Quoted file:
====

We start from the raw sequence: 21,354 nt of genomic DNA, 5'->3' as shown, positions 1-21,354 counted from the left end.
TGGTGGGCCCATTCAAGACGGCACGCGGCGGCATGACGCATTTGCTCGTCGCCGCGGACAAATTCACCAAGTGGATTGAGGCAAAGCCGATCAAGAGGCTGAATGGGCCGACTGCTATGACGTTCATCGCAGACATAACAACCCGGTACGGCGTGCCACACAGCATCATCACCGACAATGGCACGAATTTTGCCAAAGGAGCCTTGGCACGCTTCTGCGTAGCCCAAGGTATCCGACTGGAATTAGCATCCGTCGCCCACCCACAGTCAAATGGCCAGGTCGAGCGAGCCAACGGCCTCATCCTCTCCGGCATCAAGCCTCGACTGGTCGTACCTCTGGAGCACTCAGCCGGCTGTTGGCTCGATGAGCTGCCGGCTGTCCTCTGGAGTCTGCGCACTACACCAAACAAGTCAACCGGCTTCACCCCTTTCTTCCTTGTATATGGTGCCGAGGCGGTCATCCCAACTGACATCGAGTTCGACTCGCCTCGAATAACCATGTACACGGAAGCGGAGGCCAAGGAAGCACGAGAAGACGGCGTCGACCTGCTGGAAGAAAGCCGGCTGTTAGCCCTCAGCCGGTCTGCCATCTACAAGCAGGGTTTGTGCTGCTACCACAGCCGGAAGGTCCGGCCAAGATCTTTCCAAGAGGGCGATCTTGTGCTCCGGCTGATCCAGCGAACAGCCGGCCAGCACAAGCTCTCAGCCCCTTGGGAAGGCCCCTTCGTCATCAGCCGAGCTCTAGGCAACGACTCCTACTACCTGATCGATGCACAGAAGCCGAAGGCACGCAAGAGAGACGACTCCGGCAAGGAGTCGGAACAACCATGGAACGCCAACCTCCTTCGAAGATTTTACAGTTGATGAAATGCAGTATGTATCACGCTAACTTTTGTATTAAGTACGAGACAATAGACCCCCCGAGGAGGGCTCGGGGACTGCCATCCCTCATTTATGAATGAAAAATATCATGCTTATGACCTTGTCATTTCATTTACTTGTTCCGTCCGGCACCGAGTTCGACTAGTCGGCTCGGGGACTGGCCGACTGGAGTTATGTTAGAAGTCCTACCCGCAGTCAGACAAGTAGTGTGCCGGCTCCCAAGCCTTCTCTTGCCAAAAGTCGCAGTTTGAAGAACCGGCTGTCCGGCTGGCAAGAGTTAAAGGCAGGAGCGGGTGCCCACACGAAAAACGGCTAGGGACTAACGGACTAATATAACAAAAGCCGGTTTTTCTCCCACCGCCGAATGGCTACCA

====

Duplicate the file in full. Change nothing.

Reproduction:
We start from the raw sequence: 21,354 nt of genomic DNA, 5'->3' as shown, positions 1-21,354 counted from the left end.
TGGTGGGCCCATTCAAGACGGCACGCGGCGGCATGACGCATTTGCTCGTCGCCGCGGACAAATTCACCAAGTGGATTGAGGCAAAGCCGATCAAGAGGCTGAATGGGCCGACTGCTATGACGTTCATCGCAGACATAACAACCCGGTACGGCGTGCCACACAGCATCATCACCGACAATGGCACGAATTTTGCCAAAGGAGCCTTGGCACGCTTCTGCGTAGCCCAAGGTATCCGACTGGAATTAGCATCCGTCGCCCACCCACAGTCAAATGGCCAGGTCGAGCGAGCCAACGGCCTCATCCTCTCCGGCATCAAGCCTCGACTGGTCGTACCTCTGGAGCACTCAGCCGGCTGTTGGCTCGATGAGCTGCCGGCTGTCCTCTGGAGTCTGCGCACTACACCAAACAAGTCAACCGGCTTCACCCCTTTCTTCCTTGTATATGGTGCCGAGGCGGTCATCCCAACTGACATCGAGTTCGACTCGCCTCGAATAACCATGTACACGGAAGCGGAGGCCAAGGAAGCACGAGAAGACGGCGTCGACCTGCTGGAAGAAAGCCGGCTGTTAGCCCTCAGCCGGTCTGCCATCTACAAGCAGGGTTTGTGCTGCTACCACAGCCGGAAGGTCCGGCCAAGATCTTTCCAAGAGGGCGATCTTGTGCTCCGGCTGATCCAGCGAACAGCCGGCCAGCACAAGCTCTCAGCCCCTTGGGAAGGCCCCTTCGTCATCAGCCGAGCTCTAGGCAACGACTCCTACTACCTGATCGATGCACAGAAGCCGAAGGCACGCAAGAGAGACGACTCCGGCAAGGAGTCGGAACAACCATGGAACGCCAACCTCCTTCGAAGATTTTACAGTTGATGAAATGCAGTATGTATCACGCTAACTTTTGTATTAAGTACGAGACAATAGACCCCCCGAGGAGGGCTCGGGGACTGCCATCCCTCATTTATGAATGAAAAATATCATGCTTATGACCTTGTCATTTCATTTACTTGTTCCGTCCGGCACCGAGTTCGACTAGTCGGCTCGGGGACTGGCCGACTGGAGTTATGTTAGAAGTCCTACCCGCAGTCAGACAAGTAGTGTGCCGGCTCCCAAGCCTTCTCTTGCCAAAAGTCGCAGTTTGAAGAACCGGCTGTCCGGCTGGCAAGAGTTAAAGGCAGGAGCGGGTGCCCACACGAAAAACGGCTAGGGACTAACGGACTAATATAACAAAAGCCGGTTTTTCTCCCACCGCCGAATGGCTACCA